The heritage-listed former Dressing Pavilion situated on Williamstown foreshore has emerged with a new energy and sense of escapism. The design for this unique venue celebrates European Modernist architecture and transports users to the beaches of San Sebastian through rich textures and colours.
What was the brief?
The unique opportunity to reinvent and restore a rare example of Modernist architecture, and the unique beachside location has inspired an interior space with a strong connection to history and a sense of place.
The design needed to achieve both the restorative requirements from council and Heritage Victoria, and also encompass the client’s re imagining of the venue.
How is the project unique?
The inherent sensitivities and challenges presented with restoration and paying homage to the original structure, while meeting the demands of a highly functional venue, presented a unique opportunity for innovation. This heritage listed site has provided a strong foundation for what is ironically, a highly contemporary design outcome. The interior incorporates design cues reminiscent of the De Stijl movement, as a common, yet subliminal thread, woven throughout each space. When combined with a robust material palette and a judicious use of colour, the design has an inherent strength and substance, inspired by the built form.
What were the solutions?
Each detail is crafted to celebrate and reference the original architecture, featuring strong, clean lines and filleted curves, captured in robust materials. The design response has a significant contribution to the local culture, providing users with a contemporary interpretation to this period of design.
A strong connection to the surrounding, somewhat exposed environment has been achieved throughout the design. Natural light is harnessed by exposing existing clerestory windows, amplified through the use clean, bright finishes.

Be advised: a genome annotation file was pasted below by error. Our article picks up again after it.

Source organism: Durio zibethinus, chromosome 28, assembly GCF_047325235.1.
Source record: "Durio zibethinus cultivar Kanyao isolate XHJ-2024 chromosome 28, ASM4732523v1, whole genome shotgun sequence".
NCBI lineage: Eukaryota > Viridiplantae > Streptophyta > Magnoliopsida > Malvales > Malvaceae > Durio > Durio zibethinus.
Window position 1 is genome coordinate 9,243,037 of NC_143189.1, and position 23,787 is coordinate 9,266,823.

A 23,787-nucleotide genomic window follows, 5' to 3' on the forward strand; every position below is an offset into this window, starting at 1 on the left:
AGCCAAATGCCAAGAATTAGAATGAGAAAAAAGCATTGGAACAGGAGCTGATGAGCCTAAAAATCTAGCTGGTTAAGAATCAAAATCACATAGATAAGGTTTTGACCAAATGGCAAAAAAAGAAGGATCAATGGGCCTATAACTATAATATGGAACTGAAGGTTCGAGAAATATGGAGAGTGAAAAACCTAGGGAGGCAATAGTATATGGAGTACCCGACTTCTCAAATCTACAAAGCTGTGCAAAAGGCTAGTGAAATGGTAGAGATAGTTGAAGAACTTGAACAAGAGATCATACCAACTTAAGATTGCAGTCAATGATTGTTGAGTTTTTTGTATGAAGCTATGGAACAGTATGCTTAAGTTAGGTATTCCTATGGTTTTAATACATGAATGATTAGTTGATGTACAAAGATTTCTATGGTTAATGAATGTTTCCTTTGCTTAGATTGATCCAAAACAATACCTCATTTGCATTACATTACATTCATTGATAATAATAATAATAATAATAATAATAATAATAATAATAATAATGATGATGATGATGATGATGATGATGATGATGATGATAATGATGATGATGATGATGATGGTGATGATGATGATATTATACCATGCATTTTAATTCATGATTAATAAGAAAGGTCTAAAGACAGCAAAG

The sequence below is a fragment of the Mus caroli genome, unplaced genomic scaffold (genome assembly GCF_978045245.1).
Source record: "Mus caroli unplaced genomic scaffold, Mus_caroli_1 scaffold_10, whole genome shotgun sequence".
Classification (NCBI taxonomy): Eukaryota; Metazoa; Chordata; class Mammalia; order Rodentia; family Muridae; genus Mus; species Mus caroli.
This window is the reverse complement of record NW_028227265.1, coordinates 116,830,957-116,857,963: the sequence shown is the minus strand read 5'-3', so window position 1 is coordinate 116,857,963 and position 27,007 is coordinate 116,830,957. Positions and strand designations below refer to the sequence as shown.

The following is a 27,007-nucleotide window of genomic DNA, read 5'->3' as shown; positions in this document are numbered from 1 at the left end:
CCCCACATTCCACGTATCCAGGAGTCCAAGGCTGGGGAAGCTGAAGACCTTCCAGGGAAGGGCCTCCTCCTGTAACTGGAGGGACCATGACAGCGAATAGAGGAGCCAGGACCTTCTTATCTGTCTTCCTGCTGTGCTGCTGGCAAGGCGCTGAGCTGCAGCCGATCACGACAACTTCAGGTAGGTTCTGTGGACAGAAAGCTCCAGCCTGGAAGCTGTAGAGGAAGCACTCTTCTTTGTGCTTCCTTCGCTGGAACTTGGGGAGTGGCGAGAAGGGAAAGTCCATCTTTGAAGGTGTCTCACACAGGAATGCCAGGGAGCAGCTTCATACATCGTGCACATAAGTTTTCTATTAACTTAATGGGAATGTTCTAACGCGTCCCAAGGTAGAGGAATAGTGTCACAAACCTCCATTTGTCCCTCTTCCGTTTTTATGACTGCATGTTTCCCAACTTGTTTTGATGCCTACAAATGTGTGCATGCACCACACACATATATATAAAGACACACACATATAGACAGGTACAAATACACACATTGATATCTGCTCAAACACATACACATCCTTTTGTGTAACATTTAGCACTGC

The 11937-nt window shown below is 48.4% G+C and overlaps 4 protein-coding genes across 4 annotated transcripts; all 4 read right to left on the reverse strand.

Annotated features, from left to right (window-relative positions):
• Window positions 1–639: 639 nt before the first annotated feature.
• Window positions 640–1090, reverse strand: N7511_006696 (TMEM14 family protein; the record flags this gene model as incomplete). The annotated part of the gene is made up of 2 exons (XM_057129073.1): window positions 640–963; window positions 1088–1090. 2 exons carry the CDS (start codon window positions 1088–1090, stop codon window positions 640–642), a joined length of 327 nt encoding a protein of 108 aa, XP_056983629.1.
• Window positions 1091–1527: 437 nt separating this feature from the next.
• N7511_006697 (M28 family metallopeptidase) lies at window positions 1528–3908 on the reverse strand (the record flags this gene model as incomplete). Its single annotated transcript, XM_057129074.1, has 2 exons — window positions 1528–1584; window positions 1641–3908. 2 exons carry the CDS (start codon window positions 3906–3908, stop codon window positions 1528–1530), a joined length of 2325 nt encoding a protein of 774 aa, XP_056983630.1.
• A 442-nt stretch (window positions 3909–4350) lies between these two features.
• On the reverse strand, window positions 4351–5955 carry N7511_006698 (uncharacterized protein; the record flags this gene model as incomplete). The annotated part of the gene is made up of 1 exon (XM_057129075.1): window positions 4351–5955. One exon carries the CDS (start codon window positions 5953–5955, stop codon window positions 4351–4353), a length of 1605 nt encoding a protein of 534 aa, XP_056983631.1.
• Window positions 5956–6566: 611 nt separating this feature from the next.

Sash windows and large doors to the Esplanade and beachside allow for cross ventilation, creating an inviting space that transforms with the seasons.
The design needed to achieve both the restorative requirements from council and Heritage Victoria, and also encompass the client’s reimagining of the venue. A sweeping bar forged in oceanic-toned concrete is hero upon entry, creating flow to the dining room and beachside deck. Overhead shelving follows the bar, with tubular rails subliminally referencing façade metalwork.
Spanish patterned indigo-toned carpet anchors the restaurant space, while a field of glass pendants soften modernist lines. Scalloped leather booths frame views to the Esplanade, with timber dowels lining the low-slung wings, providing intimacy and warmth.
A neutral Bistro palette ensures flexibility for functions. Sheer white linen slung from the ceiling creates a soft undulating canopy. A dedicated bar formed in porcelain-tone breezeblocks, crowned with a cerulean concrete counter draws connection to waters beyond.
The double-tiered deck offers views across the bay and direct beach access. White and blue rattan chairs and swing seating suspended from the timber pergola convey a Spanish beach club aesthetic. The lower deck day beds are screened by a sweeping breezeblock wall and verdant planting, defining a sense of arrival from the beach.